I hear someone whispering,
"Without this music,
Life would be a mistake."

In the poem quoted above, the musical referent is the sublime jazz created by saxophonist/flautist Charles Lloyd and his group. The poem is one of "Two for Charles Lloyd" that appear in the liner notes of the newly released CD "Rabo de Nube" by Lloyd’s quartet. The poet is Charles Simic, a 1990 Pulitzer Prize honoree who was named the nation’s poet laureate by the Library of Congress[1] last August. This most recent honor occasioned the publication last month of "Sixty Poems," an anthology of the author’s best-known verse.

The artistic intersection at which a groundbreaking jazz musician and a poet who marries dark surrealism with playful irony converge presents a wonderful and too-rare opportunity for freedom-loving cultural devotees to celebrate. Not only do these artists share the same year of birth, 1938, but both witnessed firsthand the dramatic changes that roiled their respective worlds afterward — life under Nazi and communist rule in Yugoslavia for Simic and the civil rights and other socio-political struggles in the United States for Lloyd. In their respective fields, Simic and Lloyd chose oppression and freedom as their defining themes.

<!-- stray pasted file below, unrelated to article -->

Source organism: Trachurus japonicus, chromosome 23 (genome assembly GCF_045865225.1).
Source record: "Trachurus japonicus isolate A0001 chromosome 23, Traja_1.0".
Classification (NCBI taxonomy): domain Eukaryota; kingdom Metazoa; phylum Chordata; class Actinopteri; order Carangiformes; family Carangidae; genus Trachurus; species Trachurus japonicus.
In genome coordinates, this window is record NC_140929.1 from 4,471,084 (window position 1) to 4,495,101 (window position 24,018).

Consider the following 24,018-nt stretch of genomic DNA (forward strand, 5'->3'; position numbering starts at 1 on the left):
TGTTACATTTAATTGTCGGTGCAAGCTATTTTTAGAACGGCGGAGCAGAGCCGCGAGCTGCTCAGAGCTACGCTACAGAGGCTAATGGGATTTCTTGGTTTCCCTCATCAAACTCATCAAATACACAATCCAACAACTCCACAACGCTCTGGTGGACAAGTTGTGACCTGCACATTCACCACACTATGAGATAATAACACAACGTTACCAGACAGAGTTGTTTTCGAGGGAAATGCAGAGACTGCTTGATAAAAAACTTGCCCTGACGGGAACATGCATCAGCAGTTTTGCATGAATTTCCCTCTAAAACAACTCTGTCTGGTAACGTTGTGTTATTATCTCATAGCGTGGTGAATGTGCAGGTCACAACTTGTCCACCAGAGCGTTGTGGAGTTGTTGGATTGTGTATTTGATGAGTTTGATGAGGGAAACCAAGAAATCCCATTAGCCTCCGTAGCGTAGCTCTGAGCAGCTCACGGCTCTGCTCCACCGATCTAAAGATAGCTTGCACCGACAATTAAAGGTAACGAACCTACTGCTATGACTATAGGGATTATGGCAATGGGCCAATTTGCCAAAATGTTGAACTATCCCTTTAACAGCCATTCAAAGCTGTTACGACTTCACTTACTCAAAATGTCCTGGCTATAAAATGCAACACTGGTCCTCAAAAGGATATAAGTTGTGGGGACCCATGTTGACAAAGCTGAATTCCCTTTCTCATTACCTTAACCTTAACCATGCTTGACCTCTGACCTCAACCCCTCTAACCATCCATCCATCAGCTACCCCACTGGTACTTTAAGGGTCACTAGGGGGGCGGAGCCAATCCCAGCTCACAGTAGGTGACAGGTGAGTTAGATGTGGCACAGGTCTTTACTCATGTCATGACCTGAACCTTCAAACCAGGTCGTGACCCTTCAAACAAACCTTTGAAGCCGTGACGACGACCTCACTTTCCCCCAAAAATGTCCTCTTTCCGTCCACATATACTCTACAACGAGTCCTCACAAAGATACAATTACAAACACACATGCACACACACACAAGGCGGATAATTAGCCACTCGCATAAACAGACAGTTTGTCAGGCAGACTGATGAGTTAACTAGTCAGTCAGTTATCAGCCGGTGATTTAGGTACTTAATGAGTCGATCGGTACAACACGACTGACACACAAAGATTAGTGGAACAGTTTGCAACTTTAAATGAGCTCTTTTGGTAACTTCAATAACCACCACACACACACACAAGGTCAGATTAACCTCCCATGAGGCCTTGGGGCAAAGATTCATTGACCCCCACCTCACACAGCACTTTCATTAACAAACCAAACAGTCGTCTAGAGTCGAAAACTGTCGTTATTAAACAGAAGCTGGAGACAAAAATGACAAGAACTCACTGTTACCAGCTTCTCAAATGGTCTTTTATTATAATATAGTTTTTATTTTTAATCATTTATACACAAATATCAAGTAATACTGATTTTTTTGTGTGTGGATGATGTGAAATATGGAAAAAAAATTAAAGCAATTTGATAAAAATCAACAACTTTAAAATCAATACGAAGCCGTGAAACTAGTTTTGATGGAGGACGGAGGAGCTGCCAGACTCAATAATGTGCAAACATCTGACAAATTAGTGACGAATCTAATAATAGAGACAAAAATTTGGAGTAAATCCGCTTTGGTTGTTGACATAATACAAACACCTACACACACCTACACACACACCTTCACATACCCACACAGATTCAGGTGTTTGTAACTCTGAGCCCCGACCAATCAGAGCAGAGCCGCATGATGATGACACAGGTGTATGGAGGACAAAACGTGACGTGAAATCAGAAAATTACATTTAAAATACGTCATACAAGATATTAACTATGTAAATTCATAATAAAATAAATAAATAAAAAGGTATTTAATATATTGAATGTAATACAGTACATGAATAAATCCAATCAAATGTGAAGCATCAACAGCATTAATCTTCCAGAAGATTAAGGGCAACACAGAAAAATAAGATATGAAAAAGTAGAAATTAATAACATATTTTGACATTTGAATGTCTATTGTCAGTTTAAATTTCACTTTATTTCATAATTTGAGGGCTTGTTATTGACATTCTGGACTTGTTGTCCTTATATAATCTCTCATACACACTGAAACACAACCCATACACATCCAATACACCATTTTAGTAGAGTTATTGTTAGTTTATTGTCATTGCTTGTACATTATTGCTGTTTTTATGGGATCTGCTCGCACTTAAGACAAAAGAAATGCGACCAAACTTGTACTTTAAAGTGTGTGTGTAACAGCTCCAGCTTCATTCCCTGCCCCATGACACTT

In a 1984 Missouri Review interview with Sherod Santos, Simic declared: "I’m the product of chance, the baby of ideologies, the orphan of history. Hitler and Stalin conspired to make me homeless." In a New York Times interview last August, Simic described Hitler and Stalin as his "travel agents."